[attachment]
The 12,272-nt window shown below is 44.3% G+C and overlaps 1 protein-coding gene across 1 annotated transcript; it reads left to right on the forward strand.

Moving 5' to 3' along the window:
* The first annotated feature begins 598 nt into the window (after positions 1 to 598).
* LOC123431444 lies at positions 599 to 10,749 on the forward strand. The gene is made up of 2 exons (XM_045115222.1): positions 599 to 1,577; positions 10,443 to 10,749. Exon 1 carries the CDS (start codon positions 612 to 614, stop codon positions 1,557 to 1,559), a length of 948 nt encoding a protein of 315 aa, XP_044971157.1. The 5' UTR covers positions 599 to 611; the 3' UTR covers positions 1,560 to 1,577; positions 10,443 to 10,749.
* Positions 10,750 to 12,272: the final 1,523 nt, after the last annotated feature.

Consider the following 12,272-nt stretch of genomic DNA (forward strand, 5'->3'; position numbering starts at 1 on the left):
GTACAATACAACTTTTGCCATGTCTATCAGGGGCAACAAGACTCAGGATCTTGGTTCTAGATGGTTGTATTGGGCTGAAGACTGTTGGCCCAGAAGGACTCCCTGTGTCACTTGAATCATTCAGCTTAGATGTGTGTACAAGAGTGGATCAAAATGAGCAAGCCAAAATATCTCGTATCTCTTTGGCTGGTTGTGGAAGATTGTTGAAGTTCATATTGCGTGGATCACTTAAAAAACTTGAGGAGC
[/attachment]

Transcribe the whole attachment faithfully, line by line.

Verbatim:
The 12,272-nt window shown below is 44.3% G+C and overlaps 1 protein-coding gene across 1 annotated transcript; it reads left to right on the forward strand.

Moving 5' to 3' along the window:
* The first annotated feature begins 598 nt into the window (after positions 1 to 598).
* LOC123431444 lies at positions 599 to 10,749 on the forward strand. The gene is made up of 2 exons (XM_045115222.1): positions 599 to 1,577; positions 10,443 to 10,749. Exon 1 carries the CDS (start codon positions 612 to 614, stop codon positions 1,557 to 1,559), a length of 948 nt encoding a protein of 315 aa, XP_044971157.1. The 5' UTR covers positions 599 to 611; the 3' UTR covers positions 1,560 to 1,577; positions 10,443 to 10,749.
* Positions 10,750 to 12,272: the final 1,523 nt, after the last annotated feature.

Consider the following 12,272-nt stretch of genomic DNA (forward strand, 5'->3'; position numbering starts at 1 on the left):
GTACAATACAACTTTTGCCATGTCTATCAGGGGCAACAAGACTCAGGATCTTGGTTCTAGATGGTTGTATTGGGCTGAAGACTGTTGGCCCAGAAGGACTCCCTGTGTCACTTGAATCATTCAGCTTAGATGTGTGTACAAGAGTGGATCAAAATGAGCAAGCCAAAATATCTCGTATCTCTTTGGCTGGTTGTGGAAGATTGTTGAAGTTCATATTGCGTGGATCACTTAAAAAACTTGAGGAGC